”Paris 7 A.M.” by Liza Wieland, Simon & Schuster, New York, New York, 2019, 333 pages, $26.99
Elizabeth Bishop will become one of the best and best known American poets of the 20th century. In 1937, she escapes college life for the summer going to Europe traveling especially to Paris to experience what she and her friends hope will be a break from a somewhat sheltered environs of one “Seven Sisters” prestigious colleges, Vassar. They plan to visit museums, art galleries, and dine in the best restaurants.
Little does she know these adventures, which include sailing she’d hoped to have while there, will involve her and her friends clandestine experiences never imagined. Involving saving Jewish infants, using different names, and totally transforming all with new identities.
Usually an ardent journal writer, she doesn’t write anything about events taking place, against a promise made to a professor to write daily.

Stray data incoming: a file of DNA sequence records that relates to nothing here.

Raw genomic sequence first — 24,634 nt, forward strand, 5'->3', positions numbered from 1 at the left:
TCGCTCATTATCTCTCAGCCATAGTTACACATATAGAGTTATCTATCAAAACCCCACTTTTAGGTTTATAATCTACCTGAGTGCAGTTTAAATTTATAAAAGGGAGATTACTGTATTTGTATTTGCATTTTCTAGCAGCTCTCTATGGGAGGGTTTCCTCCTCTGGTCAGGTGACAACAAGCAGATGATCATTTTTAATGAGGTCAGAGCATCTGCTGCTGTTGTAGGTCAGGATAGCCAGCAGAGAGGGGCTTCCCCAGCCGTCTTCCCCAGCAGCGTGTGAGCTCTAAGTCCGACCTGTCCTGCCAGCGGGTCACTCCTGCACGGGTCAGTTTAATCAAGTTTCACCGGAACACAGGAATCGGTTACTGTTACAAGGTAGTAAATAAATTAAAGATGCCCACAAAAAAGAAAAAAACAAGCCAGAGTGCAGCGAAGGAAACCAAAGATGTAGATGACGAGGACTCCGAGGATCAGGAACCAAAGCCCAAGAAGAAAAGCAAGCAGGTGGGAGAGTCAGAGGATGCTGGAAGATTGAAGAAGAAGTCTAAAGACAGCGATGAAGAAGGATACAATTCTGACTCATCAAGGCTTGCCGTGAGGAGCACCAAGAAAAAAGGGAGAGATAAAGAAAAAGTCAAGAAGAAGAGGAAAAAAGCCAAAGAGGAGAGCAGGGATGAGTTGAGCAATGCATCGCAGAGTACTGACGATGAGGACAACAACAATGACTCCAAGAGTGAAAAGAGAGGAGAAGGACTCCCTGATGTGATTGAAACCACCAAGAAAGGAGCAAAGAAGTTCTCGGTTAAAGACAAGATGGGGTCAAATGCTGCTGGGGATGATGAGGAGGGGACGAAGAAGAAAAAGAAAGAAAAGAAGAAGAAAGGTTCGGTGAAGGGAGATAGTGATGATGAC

Her clandestine affairs, her mother’s alcoholism and other early childhood experiences are rekindled as tensions increase. Threats of war ignite, as the world outside plunges into instability.
The author, Liza Wieland, winner of the Robert Penn Warren Award for 2017, and recent novel Land of Enchantment, finalist for the 2016 Chautauqua Prize, draws readers into a world in which some of its countries’ leaders have lost sensibility and humanity. While Bishop and other friends, risk life to save lives of others, the most vulnerable, infants and children in order to create a semblance of what is honorable and good n the world.
Through these events Bishop creates a poem, not written in the book, but read at a gathering at the request of a professor from Vassar, which is now famous and can be found online or amid Elizabeth’s other works. It is the novel’s title.
Readers won’t be the same after having read this pulsating, heart-wrenching novel by Liza Weiland.